Am I a better writer or a better friend? Just something I’ve contemplated lately (and then contemplated whether it was even worth contemplating, but… here we are). Looking back at my first handful of months as a freelancer, it’s clear I’ve been granted the majority of my opportunities by friends. Some directly and some indirectly. I guess 25 years in the Minneapolis advertising market has a way of getting you all networked up. Unlike others though who are experts at drawing lines and categorizing relationships (LinkedIn-only vs. Facebook-worthy vs. “What are you up to Friday night?”), I’m apt to turn more of those connections into friendships, at least on some level. I can’t help it. I think I just like people.
But I’m not entirely sure why I’m even writing this. Maybe it’s just a roundabout way of saying thank you to all my friends who’ve afforded me this ‘in’ of sorts. A pledge that I’ll always do my best to make them look extra good in front of their bosses and clients. A chance to assure them I’ll never take their kindness and their faith in my abilities for granted. Or, tapping into my insecurities, maybe I’m writing this as an admission to myself (and to you, of course) that I may not have otherwise been their first choice. If you’ve spent any time in this advertising community, surely you know there’s an abundance of accomplished – and available – wordsmiths out there. Frankly, it’s an honor to just be considered an alternative to some of these local who’s whos.
So here I am, trying to find comfort in that grayish area smack dab in between what you know and who you know. True, during the last quarter of a century spent toiling at numerous shops, working with ad school students and attending myriad industry events, I’ve made a lot of good friends who today are creative directors, agency owners or even potential clients – meaning, I’ve got plenty of people I can call on. Then again, I’ve also worked my ass off to become a better writer, gained a wealth of knowledge and knowhow, helped win new business along with industry awards, and earned a mountain of trust over that time – meaning, I believe I’m someone who’s worth being called on. If it sounds like I’m rationalizing, that’s because I am.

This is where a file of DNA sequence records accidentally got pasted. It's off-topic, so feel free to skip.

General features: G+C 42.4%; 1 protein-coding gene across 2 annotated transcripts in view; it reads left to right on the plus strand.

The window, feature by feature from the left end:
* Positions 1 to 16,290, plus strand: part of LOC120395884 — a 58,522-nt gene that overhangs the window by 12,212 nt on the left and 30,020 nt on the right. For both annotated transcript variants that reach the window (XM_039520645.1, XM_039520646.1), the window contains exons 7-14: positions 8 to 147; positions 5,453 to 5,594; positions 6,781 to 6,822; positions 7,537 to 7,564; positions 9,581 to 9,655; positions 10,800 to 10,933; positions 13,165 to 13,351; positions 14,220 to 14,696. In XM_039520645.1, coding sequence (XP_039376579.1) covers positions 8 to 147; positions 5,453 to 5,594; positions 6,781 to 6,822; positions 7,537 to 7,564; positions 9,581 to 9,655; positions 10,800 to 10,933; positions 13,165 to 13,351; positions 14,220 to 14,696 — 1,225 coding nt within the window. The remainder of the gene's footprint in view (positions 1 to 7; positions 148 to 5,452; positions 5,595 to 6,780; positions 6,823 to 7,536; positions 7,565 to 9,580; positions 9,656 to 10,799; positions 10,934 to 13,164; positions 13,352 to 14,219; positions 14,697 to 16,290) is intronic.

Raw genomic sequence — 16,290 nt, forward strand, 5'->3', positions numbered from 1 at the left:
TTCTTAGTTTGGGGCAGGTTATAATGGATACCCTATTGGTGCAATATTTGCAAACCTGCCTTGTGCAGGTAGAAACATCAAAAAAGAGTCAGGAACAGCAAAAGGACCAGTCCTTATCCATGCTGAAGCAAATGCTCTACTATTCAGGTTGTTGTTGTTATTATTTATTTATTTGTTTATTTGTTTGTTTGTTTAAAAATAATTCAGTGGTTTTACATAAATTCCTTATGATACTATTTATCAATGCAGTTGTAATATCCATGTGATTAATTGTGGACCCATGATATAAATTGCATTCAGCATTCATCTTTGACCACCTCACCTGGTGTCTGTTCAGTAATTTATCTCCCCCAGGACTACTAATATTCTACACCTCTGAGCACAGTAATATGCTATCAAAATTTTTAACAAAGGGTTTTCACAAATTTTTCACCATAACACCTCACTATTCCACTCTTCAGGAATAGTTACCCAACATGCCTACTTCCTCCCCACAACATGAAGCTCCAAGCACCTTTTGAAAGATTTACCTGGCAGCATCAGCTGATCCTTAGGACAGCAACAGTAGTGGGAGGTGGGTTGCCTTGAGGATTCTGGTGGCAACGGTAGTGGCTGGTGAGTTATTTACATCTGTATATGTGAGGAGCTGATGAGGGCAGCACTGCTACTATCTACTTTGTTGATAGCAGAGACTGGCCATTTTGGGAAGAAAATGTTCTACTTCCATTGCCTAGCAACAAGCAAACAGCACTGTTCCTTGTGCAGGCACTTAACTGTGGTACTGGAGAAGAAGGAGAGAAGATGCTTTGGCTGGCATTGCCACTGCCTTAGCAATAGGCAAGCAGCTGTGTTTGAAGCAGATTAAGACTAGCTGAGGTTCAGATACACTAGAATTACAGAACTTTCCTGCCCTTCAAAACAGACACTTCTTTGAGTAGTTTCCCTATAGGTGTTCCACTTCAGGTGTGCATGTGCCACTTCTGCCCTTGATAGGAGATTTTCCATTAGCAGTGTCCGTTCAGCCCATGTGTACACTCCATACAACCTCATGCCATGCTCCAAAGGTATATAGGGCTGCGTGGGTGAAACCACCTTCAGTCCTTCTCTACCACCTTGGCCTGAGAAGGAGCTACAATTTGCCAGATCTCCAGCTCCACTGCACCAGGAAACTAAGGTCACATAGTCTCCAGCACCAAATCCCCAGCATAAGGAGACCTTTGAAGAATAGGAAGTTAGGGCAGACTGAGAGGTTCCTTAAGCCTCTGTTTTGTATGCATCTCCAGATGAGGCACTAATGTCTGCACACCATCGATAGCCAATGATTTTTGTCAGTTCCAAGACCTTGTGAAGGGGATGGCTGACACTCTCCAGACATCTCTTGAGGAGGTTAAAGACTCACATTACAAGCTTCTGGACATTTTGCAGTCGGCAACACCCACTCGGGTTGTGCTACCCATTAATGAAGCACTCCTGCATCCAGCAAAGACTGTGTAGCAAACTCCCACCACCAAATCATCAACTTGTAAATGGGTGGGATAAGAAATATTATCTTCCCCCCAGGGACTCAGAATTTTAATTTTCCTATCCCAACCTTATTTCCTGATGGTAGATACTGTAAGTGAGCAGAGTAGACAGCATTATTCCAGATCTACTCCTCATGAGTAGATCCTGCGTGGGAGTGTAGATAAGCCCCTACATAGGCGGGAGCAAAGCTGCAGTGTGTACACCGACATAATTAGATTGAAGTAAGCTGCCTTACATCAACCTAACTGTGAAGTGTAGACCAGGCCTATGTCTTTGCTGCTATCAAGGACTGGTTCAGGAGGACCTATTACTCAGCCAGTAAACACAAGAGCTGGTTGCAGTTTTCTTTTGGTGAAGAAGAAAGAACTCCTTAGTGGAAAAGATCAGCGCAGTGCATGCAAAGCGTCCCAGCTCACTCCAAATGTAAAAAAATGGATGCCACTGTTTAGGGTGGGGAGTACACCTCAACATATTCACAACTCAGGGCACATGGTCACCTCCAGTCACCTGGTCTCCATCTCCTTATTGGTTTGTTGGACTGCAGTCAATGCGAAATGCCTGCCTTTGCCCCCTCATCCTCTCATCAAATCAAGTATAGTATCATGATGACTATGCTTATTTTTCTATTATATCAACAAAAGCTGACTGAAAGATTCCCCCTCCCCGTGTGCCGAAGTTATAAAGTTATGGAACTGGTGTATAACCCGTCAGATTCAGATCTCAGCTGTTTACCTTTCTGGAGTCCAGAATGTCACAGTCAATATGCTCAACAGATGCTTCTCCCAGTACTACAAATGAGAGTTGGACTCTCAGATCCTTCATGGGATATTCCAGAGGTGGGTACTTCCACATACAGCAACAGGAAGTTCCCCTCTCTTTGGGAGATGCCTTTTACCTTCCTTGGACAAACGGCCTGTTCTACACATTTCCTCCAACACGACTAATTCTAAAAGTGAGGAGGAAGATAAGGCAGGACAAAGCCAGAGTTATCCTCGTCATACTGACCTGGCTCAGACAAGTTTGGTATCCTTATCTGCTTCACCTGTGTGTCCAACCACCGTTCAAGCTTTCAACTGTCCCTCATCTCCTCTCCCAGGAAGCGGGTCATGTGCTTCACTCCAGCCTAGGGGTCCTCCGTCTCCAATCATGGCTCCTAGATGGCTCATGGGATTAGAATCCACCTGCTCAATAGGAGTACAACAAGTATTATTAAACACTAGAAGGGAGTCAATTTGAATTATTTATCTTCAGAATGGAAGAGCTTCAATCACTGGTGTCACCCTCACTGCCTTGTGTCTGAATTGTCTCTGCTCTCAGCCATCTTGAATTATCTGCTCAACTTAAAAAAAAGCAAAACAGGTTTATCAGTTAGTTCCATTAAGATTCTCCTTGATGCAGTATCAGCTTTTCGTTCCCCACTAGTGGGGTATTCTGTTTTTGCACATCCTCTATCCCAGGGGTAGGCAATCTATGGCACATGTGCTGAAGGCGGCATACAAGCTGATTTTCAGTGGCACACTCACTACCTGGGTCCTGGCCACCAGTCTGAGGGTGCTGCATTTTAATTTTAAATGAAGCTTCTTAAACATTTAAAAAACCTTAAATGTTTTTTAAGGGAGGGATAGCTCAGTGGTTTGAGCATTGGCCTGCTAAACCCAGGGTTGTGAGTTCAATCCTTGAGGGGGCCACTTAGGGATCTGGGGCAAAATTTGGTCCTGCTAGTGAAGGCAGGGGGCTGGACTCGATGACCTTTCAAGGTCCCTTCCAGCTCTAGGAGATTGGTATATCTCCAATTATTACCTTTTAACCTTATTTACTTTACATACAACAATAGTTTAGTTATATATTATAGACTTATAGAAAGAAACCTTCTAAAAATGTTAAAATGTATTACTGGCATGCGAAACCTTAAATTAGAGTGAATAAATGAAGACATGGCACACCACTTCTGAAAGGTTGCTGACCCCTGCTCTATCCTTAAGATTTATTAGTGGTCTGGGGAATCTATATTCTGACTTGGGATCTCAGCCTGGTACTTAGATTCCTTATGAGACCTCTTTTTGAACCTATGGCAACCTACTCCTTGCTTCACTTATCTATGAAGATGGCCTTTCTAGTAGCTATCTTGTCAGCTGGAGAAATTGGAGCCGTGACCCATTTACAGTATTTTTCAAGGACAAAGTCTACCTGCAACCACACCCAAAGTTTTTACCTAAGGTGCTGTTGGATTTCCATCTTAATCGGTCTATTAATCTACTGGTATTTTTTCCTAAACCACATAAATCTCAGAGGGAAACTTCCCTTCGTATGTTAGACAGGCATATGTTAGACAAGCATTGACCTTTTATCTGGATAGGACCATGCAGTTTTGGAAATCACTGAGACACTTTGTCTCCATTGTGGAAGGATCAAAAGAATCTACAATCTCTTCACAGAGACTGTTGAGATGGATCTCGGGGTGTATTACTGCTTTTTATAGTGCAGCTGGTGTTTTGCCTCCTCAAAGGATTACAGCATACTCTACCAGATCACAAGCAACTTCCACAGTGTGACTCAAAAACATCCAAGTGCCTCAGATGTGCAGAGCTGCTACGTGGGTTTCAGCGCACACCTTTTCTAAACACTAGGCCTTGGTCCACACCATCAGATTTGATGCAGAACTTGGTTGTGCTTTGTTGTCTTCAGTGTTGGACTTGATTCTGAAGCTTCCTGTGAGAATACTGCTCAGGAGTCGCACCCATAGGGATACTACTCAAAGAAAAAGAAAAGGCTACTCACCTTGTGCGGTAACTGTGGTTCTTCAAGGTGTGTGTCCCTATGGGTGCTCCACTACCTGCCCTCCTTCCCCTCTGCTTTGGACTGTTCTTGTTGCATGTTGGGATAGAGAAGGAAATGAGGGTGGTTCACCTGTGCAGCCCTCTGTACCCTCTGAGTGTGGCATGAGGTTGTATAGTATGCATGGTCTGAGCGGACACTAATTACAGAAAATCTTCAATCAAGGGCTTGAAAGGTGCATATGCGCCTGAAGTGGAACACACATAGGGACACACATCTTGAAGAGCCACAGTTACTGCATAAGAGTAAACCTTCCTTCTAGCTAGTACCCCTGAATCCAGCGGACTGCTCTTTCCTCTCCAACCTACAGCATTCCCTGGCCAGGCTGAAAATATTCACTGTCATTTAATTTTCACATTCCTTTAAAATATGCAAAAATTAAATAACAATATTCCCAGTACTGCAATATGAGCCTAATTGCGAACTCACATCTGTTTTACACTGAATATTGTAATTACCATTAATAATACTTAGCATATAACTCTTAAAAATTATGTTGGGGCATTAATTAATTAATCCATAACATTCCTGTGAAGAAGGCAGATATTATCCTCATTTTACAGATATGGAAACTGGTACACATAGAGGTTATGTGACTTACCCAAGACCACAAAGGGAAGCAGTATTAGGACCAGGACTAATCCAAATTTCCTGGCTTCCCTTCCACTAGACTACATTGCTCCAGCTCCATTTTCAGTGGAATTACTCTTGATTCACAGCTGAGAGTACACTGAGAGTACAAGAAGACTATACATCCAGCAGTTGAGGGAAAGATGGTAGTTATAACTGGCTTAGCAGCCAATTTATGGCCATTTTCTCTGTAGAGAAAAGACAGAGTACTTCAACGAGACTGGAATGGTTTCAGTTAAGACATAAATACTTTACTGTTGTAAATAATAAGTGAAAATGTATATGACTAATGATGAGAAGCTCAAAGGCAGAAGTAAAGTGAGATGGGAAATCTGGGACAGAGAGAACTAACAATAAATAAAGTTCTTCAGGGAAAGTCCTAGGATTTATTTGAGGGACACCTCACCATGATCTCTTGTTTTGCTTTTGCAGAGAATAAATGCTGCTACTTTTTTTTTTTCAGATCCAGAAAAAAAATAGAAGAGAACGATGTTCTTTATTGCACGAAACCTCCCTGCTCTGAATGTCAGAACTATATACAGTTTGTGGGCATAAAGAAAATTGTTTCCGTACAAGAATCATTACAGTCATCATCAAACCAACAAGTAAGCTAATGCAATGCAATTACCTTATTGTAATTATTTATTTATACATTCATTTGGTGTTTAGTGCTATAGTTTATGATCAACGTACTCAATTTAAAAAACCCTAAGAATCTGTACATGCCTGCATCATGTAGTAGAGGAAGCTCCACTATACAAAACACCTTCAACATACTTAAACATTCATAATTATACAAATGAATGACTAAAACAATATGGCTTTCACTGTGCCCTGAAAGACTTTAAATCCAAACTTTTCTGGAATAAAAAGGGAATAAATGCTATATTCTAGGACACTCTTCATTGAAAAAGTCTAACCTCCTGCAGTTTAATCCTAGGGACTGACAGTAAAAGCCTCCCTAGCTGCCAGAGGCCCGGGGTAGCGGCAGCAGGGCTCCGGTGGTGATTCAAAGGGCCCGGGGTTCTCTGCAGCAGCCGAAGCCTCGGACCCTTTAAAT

This much is undeniable: I love working with my friends. When you consider the lack of medical insurance, 401K and PTO, having the freedom to choose who you work with is actually one of the major benefits of being a freelancer. I don’t see it as mixing business with pleasure; rather perhaps just a more pleasurable way of doing business. We text instead of email. We have a shorthand that works every damn time. We can be brutally honest and completely inappropriate. We can piss each other off, huff and puff, then go get lunch like nothing happened. Most importantly though, we always want what’s best for each other, and we never let the other fail. In fact, thinking about all this stuff kinda makes me miss working full time at an agency with a really close-knit team. But only kinda.
I realize it’s a very small sample size, but to this point, my freelance career has certainly gone far better than expected. However, if I remove the rose-colored specs, long term I likely won’t be able to make it relying solely on my friends for work. Moving forward, I’ll need to be more diligent at reaching out, re-reaching out and re-re-reaching out so I can add on to my tried-and-true network. I’ll need to seek out projects with complete strangers. I’ll need to be okay with being a stranger. I’ll need to whittle down entirely new shorthands. And I’ll need to earn that all-too-important mountain of trust all over again. You know, so these people will keep calling me back. And so we can eventually be friends.